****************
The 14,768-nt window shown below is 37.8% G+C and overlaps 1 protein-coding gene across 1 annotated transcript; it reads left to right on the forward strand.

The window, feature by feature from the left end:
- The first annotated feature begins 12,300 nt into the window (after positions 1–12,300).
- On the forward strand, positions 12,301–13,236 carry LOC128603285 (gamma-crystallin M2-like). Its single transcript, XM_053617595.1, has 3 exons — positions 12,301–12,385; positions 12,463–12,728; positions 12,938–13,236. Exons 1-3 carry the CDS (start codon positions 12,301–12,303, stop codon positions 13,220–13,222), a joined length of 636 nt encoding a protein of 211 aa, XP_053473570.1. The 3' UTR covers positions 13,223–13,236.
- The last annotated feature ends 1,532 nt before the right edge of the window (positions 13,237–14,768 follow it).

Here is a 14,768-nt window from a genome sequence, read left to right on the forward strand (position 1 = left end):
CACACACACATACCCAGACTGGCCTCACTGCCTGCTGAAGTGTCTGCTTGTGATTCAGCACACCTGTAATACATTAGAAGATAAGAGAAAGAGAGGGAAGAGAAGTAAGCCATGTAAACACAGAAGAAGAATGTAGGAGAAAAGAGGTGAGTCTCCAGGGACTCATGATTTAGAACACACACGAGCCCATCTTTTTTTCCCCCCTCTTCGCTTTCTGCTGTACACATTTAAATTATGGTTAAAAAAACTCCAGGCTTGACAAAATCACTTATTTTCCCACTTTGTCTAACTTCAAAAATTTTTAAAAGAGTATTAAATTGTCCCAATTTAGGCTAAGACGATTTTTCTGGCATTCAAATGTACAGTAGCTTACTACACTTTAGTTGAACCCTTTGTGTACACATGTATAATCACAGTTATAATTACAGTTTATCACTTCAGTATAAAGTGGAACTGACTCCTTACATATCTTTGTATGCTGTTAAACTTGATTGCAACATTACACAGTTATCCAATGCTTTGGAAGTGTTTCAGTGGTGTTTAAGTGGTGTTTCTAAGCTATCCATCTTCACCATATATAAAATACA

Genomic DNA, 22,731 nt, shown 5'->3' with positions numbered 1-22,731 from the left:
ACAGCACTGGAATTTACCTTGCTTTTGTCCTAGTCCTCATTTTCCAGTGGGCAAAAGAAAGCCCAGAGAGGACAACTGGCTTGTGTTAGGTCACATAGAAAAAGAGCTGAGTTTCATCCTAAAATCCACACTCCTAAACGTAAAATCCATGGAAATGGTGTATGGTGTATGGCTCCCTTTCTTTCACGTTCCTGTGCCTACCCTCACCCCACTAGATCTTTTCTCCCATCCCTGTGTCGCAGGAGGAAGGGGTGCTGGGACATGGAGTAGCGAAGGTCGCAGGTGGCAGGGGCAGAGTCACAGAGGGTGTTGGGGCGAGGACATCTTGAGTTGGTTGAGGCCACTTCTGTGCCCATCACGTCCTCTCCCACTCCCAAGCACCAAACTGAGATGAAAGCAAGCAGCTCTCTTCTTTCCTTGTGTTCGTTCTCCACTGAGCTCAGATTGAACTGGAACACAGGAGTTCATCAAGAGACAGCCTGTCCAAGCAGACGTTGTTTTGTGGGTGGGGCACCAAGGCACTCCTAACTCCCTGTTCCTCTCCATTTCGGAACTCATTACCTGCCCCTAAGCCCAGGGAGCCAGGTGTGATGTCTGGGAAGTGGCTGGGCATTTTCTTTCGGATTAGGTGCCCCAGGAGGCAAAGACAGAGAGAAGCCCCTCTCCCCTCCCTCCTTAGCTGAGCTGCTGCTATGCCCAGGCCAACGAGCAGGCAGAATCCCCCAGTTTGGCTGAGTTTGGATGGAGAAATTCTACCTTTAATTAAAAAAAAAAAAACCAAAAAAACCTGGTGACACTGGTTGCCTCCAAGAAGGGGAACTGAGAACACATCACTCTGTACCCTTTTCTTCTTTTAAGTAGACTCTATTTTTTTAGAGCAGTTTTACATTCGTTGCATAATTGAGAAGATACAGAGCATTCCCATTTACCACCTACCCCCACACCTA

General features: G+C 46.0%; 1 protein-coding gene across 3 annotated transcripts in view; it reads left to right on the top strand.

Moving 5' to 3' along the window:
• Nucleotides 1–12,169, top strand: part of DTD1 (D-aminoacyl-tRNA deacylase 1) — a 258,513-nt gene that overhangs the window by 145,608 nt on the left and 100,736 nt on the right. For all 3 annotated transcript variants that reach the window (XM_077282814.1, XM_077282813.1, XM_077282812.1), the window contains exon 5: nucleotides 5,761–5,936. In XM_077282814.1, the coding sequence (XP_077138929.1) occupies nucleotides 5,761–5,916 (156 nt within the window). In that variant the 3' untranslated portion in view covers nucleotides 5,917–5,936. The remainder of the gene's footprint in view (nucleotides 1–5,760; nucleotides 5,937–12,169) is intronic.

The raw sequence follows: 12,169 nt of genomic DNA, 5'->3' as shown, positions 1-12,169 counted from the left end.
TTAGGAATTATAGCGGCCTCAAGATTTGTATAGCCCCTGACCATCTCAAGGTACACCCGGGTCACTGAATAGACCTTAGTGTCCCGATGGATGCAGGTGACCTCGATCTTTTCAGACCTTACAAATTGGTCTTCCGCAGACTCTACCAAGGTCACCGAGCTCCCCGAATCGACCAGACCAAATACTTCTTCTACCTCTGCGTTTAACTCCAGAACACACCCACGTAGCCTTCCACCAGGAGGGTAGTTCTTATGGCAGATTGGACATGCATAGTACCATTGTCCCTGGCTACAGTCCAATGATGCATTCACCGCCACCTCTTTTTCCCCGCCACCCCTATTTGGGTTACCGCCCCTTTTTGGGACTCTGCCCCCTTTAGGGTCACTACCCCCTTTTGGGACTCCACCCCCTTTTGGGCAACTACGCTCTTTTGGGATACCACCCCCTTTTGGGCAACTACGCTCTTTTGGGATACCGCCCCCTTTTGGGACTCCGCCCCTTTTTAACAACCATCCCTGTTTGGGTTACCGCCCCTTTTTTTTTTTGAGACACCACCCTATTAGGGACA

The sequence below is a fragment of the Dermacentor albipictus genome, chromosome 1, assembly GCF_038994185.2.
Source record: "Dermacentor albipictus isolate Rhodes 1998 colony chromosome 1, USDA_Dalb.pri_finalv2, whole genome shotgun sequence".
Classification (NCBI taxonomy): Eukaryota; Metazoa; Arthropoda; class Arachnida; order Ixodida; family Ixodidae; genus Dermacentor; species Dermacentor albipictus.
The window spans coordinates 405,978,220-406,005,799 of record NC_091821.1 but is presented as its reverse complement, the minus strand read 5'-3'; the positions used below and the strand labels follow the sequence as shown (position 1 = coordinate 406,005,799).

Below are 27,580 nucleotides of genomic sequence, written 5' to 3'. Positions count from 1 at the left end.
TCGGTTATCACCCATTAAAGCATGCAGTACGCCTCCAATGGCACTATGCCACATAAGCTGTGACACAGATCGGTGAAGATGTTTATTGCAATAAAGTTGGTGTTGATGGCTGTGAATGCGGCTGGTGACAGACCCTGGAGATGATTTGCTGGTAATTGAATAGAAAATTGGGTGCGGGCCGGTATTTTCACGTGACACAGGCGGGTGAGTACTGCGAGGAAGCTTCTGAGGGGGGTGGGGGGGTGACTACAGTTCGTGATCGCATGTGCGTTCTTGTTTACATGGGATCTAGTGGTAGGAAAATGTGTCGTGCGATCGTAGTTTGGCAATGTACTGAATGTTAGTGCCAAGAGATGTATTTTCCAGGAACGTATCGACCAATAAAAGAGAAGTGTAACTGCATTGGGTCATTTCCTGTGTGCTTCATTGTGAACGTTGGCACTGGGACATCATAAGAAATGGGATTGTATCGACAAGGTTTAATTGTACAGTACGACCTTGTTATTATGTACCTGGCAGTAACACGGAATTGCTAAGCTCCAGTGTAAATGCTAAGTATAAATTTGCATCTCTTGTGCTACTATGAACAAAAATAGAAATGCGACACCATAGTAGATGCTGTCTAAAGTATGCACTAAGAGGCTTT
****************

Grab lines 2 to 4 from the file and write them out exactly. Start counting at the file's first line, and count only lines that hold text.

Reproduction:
The window, feature by feature from the left end:
- The first annotated feature begins 12,300 nt into the window (after positions 1–12,300).
- On the forward strand, positions 12,301–13,236 carry LOC128603285 (gamma-crystallin M2-like). Its single transcript, XM_053617595.1, has 3 exons — positions 12,301–12,385; positions 12,463–12,728; positions 12,938–13,236. Exons 1-3 carry the CDS (start codon positions 12,301–12,303, stop codon positions 13,220–13,222), a joined length of 636 nt encoding a protein of 211 aa, XP_053473570.1. The 3' UTR covers positions 13,223–13,236.